Of course, as soon as Thetis grew up, she discovered that Olympus was no longer healthy for her. Where could she go? To Daddy's home, of course. She just could not afford to hold grudges against her birth parents.
      The myth does not say where Thetis lived after Zeus and Poseidon felt desire for her. I don't think she could remain in her parents' home. I know only of one father who defended her daughter against rape by Zeus - river-god Asopus, father of Aegina. His brother Inachus surrendered Io under threats. Oceanus gave Zeus his daughter and Eurynome after Zeus had swallowed her sister Metis. Atlas could not or would not protect his daughter Maya. So I describe young Thetis as living on a run, taking temporary refuge in homes of courageous friends.
      I don't think Thetis could delude herself that her dead babies were "living" on Olympus - she occasionally visited Olympus and could see for herself that they were not there.
      The myth explicitly says that ambrosia, when applied externally, had protective effect on the skin. Hera and Aphrodite anointed themselves with ambrosia for that purpose. So I think that the babies had no sign of burning on their skin. This misled Thetis to think that she had botched just some minor but fatal detail in the procedure, she would correct it next time and with the next baby everything would be OK. For the same reason, Peleus for a long time didn't suspect what was happening; if he knew the term SIDS, he would think he was losing his babies to this condition.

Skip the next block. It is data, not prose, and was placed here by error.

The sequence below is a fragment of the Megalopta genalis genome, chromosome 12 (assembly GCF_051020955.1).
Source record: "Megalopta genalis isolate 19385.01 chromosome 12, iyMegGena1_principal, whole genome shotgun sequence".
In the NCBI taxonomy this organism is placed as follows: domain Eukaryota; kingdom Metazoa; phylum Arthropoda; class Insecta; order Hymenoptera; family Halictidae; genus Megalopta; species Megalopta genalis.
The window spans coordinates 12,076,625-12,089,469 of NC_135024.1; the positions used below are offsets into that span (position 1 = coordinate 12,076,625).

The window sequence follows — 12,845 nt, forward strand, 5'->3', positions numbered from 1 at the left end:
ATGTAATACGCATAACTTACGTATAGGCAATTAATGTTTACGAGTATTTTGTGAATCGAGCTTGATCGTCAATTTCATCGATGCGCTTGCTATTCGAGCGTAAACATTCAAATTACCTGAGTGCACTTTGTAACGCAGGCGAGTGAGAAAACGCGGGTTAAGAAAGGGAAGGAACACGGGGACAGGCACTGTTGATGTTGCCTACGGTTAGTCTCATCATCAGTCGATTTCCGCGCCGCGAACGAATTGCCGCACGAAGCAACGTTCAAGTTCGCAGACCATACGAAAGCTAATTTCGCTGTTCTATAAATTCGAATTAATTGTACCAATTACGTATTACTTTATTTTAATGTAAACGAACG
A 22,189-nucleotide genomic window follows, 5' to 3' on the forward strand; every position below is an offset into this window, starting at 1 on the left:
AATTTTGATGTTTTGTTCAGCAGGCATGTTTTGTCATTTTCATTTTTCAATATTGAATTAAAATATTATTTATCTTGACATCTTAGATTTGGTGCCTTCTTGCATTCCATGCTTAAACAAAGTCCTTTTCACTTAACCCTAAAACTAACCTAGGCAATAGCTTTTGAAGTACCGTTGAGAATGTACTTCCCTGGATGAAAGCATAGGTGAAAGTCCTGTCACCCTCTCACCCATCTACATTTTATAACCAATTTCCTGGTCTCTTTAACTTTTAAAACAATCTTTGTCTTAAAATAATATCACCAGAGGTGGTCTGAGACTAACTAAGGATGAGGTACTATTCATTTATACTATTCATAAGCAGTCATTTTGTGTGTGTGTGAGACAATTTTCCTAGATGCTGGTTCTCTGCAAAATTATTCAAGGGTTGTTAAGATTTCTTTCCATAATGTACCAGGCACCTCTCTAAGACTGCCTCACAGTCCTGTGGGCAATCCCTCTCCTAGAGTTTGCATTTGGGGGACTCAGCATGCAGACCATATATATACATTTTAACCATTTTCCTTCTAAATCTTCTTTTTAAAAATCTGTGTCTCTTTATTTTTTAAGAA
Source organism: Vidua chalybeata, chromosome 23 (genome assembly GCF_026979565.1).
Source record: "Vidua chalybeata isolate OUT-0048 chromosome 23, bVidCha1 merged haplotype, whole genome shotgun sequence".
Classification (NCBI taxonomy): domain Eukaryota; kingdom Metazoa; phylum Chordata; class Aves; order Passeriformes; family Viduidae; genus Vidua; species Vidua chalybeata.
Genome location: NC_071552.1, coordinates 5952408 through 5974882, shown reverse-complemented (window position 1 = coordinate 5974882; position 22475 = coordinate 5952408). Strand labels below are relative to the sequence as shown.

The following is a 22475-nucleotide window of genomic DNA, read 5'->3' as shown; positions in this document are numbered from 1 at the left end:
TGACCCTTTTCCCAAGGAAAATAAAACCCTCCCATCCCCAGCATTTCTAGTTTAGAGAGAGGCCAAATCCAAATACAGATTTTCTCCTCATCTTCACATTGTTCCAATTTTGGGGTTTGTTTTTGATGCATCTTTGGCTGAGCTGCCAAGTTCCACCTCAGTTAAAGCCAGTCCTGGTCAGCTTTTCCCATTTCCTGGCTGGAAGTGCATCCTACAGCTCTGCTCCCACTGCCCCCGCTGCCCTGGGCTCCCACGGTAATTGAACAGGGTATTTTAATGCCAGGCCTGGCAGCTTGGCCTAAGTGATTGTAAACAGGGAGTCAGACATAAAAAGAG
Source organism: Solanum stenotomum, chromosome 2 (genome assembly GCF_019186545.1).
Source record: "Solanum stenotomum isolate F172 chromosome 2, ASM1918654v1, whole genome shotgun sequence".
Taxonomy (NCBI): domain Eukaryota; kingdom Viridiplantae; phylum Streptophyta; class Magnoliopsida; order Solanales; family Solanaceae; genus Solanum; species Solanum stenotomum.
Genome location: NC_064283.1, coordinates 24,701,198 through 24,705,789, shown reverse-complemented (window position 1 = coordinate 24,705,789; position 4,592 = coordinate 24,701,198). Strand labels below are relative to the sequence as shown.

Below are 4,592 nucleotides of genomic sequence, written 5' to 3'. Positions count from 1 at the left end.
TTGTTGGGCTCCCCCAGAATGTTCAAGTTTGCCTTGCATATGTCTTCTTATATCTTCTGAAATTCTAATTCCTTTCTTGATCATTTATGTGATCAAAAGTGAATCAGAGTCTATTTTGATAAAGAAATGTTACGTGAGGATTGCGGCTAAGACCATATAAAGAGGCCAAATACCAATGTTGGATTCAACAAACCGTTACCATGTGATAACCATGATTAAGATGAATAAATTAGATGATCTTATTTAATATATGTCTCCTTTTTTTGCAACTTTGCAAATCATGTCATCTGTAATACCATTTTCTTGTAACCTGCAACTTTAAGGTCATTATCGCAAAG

However, ambrosia, when applied on the skin, could not protect the deep tissues (if it could, Zeus would forbid this application, as he presumably forbade the oral application). So my interpretation is that the babies were dying of suffocation.

    7. Maya,

      The homeric hymn to Demeter clearly says that the ambrosia fire ritual will work. Thetis passed on Zues' wooing in respect for Hera. Thetis did not live on the run, she and eurynome lived on the great River Ocean where Hephaestus made jewelry for them for ten years.

    8. Your comment suggests that Thetis at one time took refuge with Oceanus, but knowing him, I doubt it :-). Actually, Hephaestus states in the Iliad that he was hiding at that time. He says that no one mortal or immortal knew about him, only Thetis and Eurynome. And Eurynome is also, by all likelihood, an opposition member. After giving birth to 3 daughters by Zeus, she leaves Olympus for good. Some obscure myths tell about a once-powerful but now disgraced goddess of the same name.
      I don't think the ritual would work with Demophoon. Demeter thought it would work, at least in the beginning. However, I find it significant that she did not continue with it once interrupted, and did not attempt it on another boy but switched to her last-resort Plan B - starvation of mankind. (I still give her credit that it was her Plan B and not Plan A. Actually, your post on this subject clarified it to me.)